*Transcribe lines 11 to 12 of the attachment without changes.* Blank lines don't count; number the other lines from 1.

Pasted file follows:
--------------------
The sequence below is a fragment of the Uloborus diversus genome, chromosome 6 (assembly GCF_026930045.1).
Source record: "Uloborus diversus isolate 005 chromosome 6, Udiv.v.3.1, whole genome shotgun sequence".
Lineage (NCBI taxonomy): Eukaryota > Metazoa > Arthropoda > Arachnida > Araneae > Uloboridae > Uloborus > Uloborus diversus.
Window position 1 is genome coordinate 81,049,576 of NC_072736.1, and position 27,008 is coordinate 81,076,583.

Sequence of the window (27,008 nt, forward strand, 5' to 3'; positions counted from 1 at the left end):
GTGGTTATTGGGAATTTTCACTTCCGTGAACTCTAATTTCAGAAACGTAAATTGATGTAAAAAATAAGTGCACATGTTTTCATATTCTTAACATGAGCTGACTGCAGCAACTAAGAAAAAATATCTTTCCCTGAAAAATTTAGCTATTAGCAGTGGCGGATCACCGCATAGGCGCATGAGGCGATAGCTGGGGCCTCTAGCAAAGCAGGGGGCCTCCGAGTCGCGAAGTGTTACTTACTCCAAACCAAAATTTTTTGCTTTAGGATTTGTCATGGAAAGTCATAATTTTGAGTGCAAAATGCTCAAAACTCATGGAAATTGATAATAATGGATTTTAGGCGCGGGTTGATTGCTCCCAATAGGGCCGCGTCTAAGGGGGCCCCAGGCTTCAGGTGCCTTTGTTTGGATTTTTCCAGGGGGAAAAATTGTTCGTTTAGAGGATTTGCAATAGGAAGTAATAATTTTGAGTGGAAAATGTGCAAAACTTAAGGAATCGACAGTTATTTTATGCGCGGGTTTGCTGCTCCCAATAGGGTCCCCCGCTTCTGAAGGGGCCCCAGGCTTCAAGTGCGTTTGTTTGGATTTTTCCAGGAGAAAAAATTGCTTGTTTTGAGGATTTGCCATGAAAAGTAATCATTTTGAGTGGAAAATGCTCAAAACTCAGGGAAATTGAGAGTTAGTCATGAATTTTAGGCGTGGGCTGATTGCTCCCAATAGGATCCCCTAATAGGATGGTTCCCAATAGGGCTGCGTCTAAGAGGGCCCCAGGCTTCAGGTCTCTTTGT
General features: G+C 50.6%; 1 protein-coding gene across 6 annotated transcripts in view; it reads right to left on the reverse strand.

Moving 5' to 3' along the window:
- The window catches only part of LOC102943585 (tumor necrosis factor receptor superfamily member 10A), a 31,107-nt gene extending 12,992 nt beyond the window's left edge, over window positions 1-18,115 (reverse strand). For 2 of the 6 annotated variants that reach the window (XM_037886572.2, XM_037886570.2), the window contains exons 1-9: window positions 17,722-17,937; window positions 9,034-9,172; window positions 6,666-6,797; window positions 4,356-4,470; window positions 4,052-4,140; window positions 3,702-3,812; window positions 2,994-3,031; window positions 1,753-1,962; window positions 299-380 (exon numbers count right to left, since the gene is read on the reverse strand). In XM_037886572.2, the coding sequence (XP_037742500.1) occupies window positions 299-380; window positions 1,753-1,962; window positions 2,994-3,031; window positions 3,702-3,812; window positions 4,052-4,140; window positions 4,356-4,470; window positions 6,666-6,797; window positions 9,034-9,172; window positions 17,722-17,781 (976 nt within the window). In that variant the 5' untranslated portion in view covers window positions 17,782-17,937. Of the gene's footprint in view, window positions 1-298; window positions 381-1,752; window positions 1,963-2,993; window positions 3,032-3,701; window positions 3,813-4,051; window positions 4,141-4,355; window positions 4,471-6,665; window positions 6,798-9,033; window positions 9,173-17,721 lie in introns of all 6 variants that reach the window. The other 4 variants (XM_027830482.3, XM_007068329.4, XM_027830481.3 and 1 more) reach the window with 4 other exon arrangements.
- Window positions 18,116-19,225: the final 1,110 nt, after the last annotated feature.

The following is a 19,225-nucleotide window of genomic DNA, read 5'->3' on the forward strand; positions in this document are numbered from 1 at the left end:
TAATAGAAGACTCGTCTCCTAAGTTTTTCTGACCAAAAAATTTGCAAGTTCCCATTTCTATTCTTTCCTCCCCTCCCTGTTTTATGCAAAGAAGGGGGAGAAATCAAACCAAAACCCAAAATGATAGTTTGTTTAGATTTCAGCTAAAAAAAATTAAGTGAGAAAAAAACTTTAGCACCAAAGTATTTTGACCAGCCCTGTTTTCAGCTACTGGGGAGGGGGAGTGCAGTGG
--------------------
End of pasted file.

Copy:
The following is a 19,225-nucleotide window of genomic DNA, read 5'->3' on the forward strand; positions in this document are numbered from 1 at the left end:
TAATAGAAGACTCGTCTCCTAAGTTTTTCTGACCAAAAAATTTGCAAGTTCCCATTTCTATTCTTTCCTCCCCTCCCTGTTTTATGCAAAGAAGGGGGAGAAATCAAACCAAAACCCAAAATGATAGTTTGTTTAGATTTCAGCTAAAAAAAATTAAGTGAGAAAAAAACTTTAGCACCAAAGTATTTTGACCAGCCCTGTTTTCAGCTACTGGGGAGGGGGAGTGCAGTGG